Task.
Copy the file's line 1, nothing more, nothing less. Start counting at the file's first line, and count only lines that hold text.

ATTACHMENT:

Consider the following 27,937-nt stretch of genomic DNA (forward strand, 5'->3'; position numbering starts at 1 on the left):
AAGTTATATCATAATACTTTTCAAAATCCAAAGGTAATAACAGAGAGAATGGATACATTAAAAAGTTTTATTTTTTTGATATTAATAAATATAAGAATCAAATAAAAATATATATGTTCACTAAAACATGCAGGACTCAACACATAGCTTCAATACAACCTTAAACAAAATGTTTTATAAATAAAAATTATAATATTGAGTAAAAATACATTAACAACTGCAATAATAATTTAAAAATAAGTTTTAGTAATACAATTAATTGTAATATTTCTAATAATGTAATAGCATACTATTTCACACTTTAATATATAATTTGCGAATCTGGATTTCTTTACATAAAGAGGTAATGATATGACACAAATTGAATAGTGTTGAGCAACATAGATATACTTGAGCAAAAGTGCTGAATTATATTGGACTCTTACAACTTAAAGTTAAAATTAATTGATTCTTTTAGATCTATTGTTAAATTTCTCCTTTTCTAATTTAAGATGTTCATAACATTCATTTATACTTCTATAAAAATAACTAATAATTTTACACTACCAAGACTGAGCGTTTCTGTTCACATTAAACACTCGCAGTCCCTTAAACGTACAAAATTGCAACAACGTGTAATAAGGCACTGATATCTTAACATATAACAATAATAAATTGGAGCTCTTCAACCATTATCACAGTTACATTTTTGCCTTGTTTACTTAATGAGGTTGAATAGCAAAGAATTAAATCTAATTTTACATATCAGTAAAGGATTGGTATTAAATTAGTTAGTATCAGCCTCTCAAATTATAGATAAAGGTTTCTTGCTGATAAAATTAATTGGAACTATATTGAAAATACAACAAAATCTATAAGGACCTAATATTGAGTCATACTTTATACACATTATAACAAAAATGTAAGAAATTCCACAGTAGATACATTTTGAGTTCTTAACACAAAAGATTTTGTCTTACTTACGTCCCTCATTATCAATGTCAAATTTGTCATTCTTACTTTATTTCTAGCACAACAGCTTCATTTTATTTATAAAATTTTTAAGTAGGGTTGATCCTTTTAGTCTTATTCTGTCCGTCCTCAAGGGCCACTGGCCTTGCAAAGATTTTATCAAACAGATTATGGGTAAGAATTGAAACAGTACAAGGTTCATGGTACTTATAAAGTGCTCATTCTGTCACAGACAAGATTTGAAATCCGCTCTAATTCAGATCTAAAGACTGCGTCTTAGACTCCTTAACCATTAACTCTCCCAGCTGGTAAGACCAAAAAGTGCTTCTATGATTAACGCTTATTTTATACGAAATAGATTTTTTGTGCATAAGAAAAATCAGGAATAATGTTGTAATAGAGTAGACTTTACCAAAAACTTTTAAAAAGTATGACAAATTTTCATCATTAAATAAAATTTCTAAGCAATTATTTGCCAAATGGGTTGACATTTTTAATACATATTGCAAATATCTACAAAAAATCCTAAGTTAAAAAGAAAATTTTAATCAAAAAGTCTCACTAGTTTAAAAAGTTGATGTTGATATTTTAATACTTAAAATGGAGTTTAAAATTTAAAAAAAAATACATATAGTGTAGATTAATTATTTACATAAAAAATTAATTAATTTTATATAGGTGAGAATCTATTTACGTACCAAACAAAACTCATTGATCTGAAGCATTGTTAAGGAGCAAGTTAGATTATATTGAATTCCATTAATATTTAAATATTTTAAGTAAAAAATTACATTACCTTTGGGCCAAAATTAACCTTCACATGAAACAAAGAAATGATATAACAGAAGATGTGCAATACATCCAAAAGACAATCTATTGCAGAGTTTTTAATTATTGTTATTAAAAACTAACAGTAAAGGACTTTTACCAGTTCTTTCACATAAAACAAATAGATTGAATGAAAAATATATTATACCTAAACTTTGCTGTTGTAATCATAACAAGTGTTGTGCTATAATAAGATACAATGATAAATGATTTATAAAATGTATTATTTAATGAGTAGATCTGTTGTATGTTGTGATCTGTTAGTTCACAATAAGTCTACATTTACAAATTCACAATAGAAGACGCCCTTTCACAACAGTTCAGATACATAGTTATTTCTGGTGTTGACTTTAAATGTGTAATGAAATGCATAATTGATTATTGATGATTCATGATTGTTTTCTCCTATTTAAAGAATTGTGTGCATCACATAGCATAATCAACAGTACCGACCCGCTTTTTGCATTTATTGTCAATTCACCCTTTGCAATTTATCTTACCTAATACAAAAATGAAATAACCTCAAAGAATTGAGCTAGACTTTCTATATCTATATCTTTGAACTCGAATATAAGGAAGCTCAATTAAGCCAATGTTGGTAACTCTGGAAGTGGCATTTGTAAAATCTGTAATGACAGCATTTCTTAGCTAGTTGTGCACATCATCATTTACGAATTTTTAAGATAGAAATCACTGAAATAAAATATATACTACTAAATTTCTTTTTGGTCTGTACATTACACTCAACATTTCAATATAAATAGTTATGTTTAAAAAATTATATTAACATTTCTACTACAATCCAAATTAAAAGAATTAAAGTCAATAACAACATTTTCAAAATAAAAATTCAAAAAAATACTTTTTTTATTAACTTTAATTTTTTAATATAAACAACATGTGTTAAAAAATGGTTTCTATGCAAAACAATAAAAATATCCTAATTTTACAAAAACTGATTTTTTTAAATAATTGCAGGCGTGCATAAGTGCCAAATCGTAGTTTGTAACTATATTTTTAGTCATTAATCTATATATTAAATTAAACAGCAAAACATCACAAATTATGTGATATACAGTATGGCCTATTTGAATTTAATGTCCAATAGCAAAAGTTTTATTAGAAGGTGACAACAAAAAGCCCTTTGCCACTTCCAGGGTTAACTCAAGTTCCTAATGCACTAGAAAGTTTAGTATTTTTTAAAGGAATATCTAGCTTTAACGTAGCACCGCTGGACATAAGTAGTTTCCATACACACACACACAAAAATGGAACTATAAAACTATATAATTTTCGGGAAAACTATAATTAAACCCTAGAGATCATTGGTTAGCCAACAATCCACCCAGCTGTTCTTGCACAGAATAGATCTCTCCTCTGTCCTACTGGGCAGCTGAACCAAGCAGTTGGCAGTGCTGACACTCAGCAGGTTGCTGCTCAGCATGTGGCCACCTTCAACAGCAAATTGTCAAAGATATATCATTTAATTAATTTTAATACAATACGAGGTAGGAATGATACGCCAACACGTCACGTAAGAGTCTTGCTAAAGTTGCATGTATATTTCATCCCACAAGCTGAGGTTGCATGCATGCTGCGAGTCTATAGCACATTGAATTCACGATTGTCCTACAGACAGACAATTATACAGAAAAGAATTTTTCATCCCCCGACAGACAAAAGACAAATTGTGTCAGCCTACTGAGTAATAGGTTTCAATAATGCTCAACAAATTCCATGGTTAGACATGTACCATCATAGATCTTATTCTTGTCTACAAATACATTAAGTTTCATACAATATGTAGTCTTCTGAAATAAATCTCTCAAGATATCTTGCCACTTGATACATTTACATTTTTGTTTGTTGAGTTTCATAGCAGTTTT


Consider the following 27,937-nt stretch of genomic DNA (forward strand, 5'->3'; position numbering starts at 1 on the left):